We like the Samsung Galaxy Note 7; it looks great, and feels even better. It won’t win the performance crown this year, but maybe it doesn’t need to. If Apple has taught Samsung and the rest of the world anything, it’s this: User experience is paramount. Fortunately for the company, the Note 7 nails it in the head.

The Galaxy Note 7 will be available in black, gold, silver, and blue with gold accents. Samsung is making the phone available starting August 19th, a little over two weeks from now. It’s already available for preorder in select markets. Off-contract pricing has yet to be announced, but it will likely retail for around $850.







Samsung Galaxy Note 5 vs Note 7

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  • rhai August 3, 2016   Reply →

    Thanks for the thorough and clear review. Great job GadgetMatch!

  • Jackpot August 3, 2016   Reply →

    Been following your posts and I like your style and delivery! Your site is getting better and better and I wont be surprised if you surpass Unbox or Yugatech eventually. More power!

  • Robert John Hebert August 3, 2016   Reply →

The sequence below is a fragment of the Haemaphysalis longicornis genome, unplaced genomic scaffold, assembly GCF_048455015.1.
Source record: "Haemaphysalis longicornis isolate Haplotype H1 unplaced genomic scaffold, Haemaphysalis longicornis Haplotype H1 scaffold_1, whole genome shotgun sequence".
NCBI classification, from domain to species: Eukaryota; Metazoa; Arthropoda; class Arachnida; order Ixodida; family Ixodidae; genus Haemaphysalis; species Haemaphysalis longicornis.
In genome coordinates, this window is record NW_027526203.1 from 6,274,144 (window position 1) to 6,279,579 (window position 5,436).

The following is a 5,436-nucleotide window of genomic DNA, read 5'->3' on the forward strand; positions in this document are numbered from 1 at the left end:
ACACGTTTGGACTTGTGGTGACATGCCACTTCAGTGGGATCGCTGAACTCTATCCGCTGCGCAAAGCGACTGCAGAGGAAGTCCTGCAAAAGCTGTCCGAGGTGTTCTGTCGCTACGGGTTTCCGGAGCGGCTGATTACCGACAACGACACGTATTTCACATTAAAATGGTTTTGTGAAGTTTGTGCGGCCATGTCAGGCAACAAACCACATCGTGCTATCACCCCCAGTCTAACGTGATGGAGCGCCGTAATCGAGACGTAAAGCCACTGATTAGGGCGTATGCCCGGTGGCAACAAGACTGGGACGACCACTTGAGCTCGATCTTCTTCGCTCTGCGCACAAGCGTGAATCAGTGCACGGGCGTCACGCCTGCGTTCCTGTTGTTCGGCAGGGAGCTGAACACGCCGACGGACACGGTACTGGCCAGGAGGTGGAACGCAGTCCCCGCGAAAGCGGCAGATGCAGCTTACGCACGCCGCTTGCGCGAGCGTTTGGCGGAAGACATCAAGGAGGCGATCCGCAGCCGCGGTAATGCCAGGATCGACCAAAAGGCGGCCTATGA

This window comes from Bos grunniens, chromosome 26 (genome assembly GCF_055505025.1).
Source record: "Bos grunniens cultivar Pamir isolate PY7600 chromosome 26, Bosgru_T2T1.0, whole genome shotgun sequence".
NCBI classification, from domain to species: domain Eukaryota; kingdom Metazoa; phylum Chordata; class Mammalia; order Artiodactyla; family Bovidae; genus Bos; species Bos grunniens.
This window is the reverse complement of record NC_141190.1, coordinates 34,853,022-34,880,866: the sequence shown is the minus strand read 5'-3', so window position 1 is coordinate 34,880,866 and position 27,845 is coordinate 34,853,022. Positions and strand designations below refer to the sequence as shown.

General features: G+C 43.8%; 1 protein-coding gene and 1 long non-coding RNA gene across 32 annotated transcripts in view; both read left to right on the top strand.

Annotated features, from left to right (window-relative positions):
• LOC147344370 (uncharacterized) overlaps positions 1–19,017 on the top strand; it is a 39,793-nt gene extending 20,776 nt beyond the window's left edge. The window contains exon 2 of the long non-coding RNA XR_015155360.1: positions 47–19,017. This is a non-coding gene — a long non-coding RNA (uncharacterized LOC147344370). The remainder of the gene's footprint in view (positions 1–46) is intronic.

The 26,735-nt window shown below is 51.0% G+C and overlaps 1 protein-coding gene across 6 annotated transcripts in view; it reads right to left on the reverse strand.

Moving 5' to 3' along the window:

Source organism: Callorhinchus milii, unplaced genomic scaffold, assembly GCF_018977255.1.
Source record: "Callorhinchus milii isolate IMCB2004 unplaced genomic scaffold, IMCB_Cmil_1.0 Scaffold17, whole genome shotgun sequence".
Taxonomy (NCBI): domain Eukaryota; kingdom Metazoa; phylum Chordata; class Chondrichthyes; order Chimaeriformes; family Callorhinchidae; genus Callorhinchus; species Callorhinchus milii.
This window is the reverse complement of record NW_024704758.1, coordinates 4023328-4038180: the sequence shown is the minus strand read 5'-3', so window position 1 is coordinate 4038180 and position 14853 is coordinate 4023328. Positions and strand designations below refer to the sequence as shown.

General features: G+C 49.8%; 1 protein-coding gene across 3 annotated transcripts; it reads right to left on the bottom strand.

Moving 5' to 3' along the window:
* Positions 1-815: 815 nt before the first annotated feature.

Features are BULLSHIT! Benefits are all that matter. The new Samsung Galaxy Note 7 has one new benefit: an Iris Scanner (maybe it’s just a useless feature)… but it does have deficiencies over my Samsung Galaxy Note 4 Edge: 1) No removable battery, and 2) No Edge software… And several DEAL BREAKER deficiencies: 3) Not the latest processor (821 or 823), 4) Not the latest operating system (Android 7.0.1 Nugat), 5) Small RAM memory, 6) Not the latest fast memory card compatibility, 7) Didn’t put the power button and USBc connector on the top, 8) Small battery. As you can see, there is very little to justify spending a thousand dollars for very little benefits… Mostly just cosmetic crApple Klones marketing hoopla! Samsung has lost sight of VALUE and BENEFITS, and is relying on marketing hype… Which will probably be successful with new buyers… But, when I can’t see any reason for two years in a row to upgrade my phone, Samsung clearly is beginning a downward spiral into oblivion, just like Blackberry, Nokia, Microsoft, Palm, HTC and others. IP68 will reduce microphone and speaker quality… Like it does on the Samsung Gear S2 watches… Making the phone worthless… The price of the previous phone is relevant and needs to be added to all the costs of the new phone, if the newer phones don’t provide sufficient benefits to justify their additional costs… Rich people don’t get rich by being stupid…